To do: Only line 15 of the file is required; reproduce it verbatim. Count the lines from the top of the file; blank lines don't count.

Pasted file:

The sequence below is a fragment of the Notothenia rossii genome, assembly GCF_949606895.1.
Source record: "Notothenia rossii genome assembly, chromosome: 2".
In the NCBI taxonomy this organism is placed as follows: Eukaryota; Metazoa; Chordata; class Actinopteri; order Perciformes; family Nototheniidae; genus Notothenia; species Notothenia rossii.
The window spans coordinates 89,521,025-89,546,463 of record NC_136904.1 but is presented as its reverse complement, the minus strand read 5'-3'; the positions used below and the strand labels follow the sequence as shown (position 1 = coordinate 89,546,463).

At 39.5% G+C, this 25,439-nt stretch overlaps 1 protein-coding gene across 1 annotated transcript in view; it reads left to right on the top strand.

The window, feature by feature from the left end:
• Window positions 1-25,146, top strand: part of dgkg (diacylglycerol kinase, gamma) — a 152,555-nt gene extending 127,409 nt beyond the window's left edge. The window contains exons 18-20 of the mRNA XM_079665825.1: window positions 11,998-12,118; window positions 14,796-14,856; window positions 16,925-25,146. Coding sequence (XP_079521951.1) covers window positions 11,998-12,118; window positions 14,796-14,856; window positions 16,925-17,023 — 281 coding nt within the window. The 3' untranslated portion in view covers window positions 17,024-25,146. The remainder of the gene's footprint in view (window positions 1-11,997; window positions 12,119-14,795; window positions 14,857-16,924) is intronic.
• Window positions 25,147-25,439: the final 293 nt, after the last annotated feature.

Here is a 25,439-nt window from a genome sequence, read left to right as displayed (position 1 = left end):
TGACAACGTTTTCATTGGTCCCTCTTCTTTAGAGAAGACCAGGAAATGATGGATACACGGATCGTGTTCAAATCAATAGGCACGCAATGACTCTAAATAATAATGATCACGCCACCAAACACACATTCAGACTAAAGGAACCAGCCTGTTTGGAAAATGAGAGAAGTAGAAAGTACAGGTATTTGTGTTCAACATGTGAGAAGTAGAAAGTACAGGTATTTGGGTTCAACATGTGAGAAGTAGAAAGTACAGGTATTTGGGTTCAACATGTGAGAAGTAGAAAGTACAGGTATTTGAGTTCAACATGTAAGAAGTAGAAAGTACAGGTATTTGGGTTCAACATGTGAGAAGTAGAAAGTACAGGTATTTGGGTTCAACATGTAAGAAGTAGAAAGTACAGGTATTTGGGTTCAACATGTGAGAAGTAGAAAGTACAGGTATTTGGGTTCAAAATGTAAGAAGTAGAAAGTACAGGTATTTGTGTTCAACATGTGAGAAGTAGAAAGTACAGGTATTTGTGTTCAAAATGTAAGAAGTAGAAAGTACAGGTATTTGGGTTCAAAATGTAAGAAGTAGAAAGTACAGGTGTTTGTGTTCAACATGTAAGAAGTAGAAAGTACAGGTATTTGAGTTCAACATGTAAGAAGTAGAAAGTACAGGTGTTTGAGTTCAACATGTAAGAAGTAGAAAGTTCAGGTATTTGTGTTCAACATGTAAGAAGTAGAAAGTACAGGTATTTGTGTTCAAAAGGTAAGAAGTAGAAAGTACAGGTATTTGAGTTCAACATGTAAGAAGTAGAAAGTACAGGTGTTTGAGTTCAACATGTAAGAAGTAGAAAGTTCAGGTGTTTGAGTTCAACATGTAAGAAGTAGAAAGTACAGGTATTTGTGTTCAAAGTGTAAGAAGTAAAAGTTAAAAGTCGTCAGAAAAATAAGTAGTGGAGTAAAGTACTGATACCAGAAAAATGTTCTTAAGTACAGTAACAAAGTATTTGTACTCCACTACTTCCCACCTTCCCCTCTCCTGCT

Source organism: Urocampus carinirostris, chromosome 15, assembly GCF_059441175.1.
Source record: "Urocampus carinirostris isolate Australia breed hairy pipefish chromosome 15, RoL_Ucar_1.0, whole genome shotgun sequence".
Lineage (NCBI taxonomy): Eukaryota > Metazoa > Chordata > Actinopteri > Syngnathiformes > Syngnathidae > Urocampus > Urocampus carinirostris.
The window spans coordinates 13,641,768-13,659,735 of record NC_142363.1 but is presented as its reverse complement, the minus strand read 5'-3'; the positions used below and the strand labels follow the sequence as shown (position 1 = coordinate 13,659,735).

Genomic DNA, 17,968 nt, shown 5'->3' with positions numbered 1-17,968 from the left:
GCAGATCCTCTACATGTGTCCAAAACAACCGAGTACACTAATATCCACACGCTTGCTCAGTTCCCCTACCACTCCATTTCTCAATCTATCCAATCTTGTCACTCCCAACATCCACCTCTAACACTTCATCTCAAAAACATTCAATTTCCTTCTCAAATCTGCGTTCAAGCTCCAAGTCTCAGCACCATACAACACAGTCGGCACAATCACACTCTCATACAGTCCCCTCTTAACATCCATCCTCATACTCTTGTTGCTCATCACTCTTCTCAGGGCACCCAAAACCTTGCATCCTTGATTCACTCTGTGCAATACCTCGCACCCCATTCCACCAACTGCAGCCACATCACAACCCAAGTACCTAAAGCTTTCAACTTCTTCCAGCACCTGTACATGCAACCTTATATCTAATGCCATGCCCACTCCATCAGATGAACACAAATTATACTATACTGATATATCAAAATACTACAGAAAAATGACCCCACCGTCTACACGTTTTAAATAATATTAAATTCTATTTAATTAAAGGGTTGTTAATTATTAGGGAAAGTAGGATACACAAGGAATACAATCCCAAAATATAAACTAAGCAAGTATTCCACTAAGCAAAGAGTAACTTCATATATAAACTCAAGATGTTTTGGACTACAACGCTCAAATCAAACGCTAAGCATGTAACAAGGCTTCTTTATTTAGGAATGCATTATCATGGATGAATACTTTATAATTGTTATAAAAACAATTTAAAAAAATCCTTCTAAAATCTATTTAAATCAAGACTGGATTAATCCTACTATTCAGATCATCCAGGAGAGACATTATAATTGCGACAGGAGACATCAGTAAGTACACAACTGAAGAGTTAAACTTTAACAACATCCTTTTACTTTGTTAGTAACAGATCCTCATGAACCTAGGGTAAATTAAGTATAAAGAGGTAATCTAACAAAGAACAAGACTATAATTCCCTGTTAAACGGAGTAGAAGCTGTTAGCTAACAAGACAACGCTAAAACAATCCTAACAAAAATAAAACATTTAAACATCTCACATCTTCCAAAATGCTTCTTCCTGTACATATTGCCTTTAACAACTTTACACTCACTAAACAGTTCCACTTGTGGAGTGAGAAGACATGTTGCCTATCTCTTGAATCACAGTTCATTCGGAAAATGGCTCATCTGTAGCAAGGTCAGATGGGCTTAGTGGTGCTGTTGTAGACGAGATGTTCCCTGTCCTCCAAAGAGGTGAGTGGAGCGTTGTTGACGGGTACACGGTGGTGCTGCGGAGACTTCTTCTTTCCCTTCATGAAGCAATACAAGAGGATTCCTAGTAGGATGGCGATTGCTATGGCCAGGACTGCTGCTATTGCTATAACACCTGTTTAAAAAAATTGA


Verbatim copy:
Genomic DNA, 17,968 nt, shown 5'->3' with positions numbered 1-17,968 from the left: